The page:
According to MassLive.com’s Chris Cotillo, Martinez can block trades to three teams, and no adjustments to his current deal have been made to this point.

During his introductory presser last week, Bloom emphasized being both “sustainable and competitive over the long term.” If the Sox really want to avoid paying those luxury tax penalties once more next year, then they’re going to have to get really creative to do so.

With that said, it would not be much of a surprise if Bloom and Co. listen to trade offers on any player besides Xander Bogaerts and Rafael Devers.

There was already that report out of Arlington last week that the Texas Rangers had begun having preliminary, internal conversations about acquiring a Sox starter like Nathan Eovaldi, David Price, or even Chris Sale, so that is definitely an avenue to explore as well.

Red Sox Listed as 5-1 Favorites to Sign Stephen Strasburg This Winter

The Red Sox are 5/1 favorites to sign Washington Nationals right-hander and 2019 World Series MVP Stephen Strasburg this winter, according to BetOnline.ag.

Strasburg, 31, has until noon eastern time on Saturday to opt out of the remaining four years and $100 million of the seven-year, $175 million contract extension he inked with Washington in May 2016.

A client of Scott Boras, Strasburg will surely exercise that opt out after just putting together another impressive postseason campaign, posting a 1.98 ERA and .607 OPS against over six October outings (five starts) and 36 1/3 total innings pitched, including 8 1/3 dominating frames of two-run ball in his last time out against the Houston Astros in Game 6 of the World Series.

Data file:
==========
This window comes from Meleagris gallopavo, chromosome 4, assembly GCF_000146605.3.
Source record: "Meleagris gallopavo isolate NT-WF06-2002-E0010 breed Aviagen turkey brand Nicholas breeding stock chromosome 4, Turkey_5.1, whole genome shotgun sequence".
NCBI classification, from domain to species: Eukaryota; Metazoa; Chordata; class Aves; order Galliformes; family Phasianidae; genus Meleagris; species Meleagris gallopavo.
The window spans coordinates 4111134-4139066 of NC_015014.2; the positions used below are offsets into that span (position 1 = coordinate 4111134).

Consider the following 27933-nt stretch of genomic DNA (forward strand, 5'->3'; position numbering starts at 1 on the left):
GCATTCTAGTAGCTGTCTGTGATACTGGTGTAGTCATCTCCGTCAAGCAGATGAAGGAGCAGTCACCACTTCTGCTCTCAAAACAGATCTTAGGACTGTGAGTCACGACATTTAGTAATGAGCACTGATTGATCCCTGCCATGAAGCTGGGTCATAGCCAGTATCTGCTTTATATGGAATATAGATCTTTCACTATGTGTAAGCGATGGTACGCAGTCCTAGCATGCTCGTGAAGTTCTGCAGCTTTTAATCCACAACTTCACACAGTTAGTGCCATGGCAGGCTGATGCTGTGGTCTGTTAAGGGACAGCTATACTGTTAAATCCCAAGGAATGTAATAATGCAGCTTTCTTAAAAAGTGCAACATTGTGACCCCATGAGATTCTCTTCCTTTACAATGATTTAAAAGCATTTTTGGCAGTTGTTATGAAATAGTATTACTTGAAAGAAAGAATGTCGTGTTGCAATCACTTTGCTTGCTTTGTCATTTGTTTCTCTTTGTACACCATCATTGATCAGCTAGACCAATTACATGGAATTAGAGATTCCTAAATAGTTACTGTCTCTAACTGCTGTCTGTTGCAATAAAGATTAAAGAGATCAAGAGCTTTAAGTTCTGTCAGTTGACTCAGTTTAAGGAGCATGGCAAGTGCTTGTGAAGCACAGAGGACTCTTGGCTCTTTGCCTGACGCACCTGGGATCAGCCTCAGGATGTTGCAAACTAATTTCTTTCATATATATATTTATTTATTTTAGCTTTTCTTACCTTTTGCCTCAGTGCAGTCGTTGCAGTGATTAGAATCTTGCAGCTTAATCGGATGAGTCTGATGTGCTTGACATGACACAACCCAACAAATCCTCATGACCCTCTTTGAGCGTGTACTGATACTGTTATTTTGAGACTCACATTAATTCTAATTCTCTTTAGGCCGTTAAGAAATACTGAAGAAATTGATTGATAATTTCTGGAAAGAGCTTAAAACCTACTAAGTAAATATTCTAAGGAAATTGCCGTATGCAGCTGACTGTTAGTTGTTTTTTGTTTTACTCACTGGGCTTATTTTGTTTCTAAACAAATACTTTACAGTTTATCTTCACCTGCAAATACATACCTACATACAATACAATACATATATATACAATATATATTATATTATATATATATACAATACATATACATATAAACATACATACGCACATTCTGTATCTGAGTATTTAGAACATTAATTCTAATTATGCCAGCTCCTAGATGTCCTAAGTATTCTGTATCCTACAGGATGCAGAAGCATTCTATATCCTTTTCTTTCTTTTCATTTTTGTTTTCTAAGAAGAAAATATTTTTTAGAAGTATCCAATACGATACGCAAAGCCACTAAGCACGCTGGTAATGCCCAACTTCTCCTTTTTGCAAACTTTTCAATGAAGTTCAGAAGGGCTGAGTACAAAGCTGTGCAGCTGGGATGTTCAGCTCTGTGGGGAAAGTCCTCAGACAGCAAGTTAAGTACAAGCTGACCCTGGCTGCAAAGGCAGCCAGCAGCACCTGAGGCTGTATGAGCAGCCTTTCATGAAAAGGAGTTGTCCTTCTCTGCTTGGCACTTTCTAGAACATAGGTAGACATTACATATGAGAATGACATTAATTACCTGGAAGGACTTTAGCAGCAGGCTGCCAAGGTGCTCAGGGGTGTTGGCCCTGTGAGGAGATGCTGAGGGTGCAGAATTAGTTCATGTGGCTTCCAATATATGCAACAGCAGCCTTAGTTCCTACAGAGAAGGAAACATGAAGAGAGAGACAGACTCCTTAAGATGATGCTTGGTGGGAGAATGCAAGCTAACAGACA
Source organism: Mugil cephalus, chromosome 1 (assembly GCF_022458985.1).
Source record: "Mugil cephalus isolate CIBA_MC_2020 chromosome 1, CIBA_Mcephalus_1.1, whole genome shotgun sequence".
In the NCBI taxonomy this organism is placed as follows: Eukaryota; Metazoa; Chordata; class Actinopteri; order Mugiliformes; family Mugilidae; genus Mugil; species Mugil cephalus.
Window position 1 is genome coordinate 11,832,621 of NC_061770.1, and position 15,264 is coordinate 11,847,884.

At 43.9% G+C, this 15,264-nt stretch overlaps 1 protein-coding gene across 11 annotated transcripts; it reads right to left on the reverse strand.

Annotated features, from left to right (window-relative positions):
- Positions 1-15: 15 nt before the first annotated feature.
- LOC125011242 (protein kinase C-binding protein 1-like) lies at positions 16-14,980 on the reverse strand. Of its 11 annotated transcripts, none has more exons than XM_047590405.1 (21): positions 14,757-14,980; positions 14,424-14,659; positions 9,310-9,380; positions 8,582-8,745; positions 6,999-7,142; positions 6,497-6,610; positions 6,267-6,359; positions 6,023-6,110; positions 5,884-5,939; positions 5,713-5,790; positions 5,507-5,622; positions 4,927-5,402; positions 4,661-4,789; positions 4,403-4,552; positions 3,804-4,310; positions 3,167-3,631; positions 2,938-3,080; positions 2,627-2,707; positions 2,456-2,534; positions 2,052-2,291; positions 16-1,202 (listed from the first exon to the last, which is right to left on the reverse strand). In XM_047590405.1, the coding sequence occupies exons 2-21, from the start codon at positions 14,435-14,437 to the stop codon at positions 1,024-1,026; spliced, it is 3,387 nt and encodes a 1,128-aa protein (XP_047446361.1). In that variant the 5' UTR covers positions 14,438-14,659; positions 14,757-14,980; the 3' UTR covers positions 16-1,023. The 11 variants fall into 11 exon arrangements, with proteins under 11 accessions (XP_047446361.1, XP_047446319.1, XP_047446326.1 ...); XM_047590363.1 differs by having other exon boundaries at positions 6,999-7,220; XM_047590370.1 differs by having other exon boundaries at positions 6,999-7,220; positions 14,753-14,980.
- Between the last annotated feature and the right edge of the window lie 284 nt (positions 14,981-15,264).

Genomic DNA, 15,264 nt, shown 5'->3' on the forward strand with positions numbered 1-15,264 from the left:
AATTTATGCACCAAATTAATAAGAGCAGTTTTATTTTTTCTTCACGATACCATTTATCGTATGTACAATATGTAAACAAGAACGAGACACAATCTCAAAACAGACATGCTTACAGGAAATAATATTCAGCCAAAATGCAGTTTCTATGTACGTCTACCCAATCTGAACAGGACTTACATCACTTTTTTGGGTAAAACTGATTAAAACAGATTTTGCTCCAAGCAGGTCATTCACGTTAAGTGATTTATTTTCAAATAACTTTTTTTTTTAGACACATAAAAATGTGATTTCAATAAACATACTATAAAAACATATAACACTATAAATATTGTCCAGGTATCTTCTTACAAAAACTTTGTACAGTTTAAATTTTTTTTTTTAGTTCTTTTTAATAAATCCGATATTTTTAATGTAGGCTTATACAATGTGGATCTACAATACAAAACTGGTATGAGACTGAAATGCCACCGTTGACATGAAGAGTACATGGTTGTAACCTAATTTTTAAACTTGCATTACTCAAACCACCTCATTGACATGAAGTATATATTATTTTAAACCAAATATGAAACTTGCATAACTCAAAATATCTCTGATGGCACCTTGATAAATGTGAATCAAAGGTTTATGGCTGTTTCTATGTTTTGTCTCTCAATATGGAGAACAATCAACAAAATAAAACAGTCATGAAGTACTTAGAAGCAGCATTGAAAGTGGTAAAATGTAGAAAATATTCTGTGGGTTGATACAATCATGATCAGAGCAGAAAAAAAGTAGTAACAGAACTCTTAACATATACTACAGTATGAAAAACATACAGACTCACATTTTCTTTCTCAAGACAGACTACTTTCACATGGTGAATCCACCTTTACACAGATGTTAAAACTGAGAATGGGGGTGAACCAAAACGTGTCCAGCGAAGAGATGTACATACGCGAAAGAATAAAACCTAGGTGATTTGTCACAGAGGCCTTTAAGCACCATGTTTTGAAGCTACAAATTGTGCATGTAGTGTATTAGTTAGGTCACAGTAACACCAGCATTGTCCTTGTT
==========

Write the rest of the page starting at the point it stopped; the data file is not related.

Because of his reputation for showing up in the postseason, the San Diego native is likely to command a hefty pay day despite already being 31 years old.

With the statuses of Nathan Eovaldi, David Price, and Chris Sale up in the air headed into the offseason, it’s not out of question to believe that the Red Sox will be in need of starting pitching for next year. But it’s hard to imagine that new chief baseball officer Chaim Bloom and co. would be serious about pursuing a big money starting pitcher such as Strasburg, especially when it looks like the Red Sox want to shred some of their payroll ahead of the 2020 season.

Still, the oddsmakers have listed Boston as the third-place favorites to land the right-hander’s services, as they trail only the Nationals (5/4) and New York Yankees (3/1).

More information regarding Strasburg’s free agency will more than likely come into light beginning on Saturday afternoon, at about the same time the Nats take to the streets of the nation’s capital to celebrate their first ever World Series title.